MojoKid (1002251) writes "When the Android Wear platform was unveiled last year, the star of the show was undoubtedly the Motorola Moto 360. With its stainless steel body and round display, the smartwatch looked futuristic while retaining styling that was somewhat familiar to traditional time pieces. However, it's been a year since the original Moto 360 was unveiled and there have been a number of round-faced Android Wear devices that have either hit the market or will in the coming months. Motorola, of course, is still pushing ahead with a second generation Moto 360 and it appears their new parent company — Lenovo — may have just leaked the design of the upcoming smartwatch. Lenovo CEO Yang Yuanqing posted an image to Weibo, which shows a number of smartwatches in various states of assembly. The image is interesting, because it provides us with two interesting bits of information. First, the new Moto 360 appears to adopt a traditional, exposed-lug design, which should make it easier for users to swap out the band that comes with the Moto 360 for a wider variety of third-party bands. Also, what you can glean from the photo is that, it appears that the "flat tire" display found on the original Moto 360 will carry over to its successor. The Moto 360 currently houses its ambient light sensor and display driver in the crescent-shaped cutout at the bottom of the display."
Windows

OEMs Allowed To Lock Secure Boot In Windows 10 Computers 362

Posted by Soulskill
from the feel-free-to-do-whatever-we-want-with-your-new-computer dept.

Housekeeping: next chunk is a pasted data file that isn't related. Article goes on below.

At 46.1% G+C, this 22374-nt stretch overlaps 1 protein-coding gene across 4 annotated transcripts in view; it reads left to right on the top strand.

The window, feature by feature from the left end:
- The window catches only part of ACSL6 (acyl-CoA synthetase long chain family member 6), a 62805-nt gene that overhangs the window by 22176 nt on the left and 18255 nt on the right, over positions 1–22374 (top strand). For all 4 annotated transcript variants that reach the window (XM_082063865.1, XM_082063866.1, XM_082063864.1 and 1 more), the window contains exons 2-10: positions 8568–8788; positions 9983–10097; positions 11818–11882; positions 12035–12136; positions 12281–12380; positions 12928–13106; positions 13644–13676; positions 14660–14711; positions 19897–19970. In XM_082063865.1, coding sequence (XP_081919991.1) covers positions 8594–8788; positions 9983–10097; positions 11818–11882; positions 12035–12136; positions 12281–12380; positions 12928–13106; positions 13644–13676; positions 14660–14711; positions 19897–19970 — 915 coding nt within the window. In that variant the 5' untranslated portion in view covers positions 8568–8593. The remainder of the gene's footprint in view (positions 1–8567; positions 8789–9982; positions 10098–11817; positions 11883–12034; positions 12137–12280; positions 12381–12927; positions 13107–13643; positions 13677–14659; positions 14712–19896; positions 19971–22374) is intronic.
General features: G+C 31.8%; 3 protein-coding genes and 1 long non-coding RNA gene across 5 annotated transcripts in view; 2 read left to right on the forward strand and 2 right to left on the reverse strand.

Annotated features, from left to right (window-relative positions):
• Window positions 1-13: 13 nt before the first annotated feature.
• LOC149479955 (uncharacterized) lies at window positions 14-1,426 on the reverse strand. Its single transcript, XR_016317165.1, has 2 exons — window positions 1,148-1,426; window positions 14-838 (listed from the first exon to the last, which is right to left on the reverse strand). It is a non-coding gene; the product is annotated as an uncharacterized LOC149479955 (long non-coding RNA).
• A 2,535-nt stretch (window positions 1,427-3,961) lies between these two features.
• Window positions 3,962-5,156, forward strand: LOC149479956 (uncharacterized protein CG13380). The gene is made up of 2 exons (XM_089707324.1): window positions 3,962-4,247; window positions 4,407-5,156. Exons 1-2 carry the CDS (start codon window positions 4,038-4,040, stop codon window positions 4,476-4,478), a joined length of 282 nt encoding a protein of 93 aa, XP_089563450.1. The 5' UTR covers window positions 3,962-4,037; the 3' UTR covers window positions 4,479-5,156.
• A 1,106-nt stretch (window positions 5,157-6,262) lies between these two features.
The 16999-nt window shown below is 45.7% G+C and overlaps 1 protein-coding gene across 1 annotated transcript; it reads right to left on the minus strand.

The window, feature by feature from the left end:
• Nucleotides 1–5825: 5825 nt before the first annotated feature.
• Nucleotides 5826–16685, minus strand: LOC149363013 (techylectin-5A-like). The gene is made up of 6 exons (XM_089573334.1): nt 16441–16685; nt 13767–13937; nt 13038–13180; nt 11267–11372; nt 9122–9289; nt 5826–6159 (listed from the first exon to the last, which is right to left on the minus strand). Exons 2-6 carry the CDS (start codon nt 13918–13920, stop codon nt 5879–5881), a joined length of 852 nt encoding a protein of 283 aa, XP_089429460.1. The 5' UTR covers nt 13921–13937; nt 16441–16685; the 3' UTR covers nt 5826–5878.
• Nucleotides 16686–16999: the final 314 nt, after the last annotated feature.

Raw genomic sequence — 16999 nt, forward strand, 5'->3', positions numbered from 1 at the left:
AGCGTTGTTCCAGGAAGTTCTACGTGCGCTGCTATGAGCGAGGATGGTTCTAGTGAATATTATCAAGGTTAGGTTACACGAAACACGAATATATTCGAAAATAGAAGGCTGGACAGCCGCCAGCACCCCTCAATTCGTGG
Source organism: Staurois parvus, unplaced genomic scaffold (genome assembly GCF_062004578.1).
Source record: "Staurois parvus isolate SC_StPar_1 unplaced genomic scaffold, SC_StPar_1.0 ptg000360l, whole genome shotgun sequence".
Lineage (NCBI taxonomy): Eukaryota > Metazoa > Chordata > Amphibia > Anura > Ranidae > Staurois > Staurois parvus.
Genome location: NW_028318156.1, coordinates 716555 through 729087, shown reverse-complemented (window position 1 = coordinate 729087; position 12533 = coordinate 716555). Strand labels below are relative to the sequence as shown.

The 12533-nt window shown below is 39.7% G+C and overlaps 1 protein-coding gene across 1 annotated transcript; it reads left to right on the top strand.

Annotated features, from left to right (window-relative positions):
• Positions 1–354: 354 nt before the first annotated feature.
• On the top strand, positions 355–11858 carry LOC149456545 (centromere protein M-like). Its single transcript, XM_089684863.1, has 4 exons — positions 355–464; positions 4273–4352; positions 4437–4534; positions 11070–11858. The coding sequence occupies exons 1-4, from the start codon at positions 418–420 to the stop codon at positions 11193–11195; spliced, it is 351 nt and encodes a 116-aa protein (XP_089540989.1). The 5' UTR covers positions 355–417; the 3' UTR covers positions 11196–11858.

jones_supa writes: Hardware that sports the "Designed for Windows 8" logo requires machines to support UEFI Secure Boot. When the feature is enabled, the core software components used to boot the machine are verified for correct cryptographic signatures, or the system refuses to boot. This is a desirable security feature, because it protects from malware sneaking into the boot process. However, it has an issue for alternative operating systems, because it's likely they won't have a signature that Secure Boot will authorize. No worries, because Microsoft also mandated that every system must have a UEFI configuration setting to turn the protection off, allowing booting other operating systems. This situation may now change. At its WinHEC hardware conference in Shenzhen, China, Microsoft said the setting to allow Secure Boot to be turned off will become optional when Windows 10 arrives. Hardware can be "Designed for Windows 10," and offer no way to opt out of the Secure Boot lock down. The choice to provide the setting (or not) will be up to the original equipment manufacturer.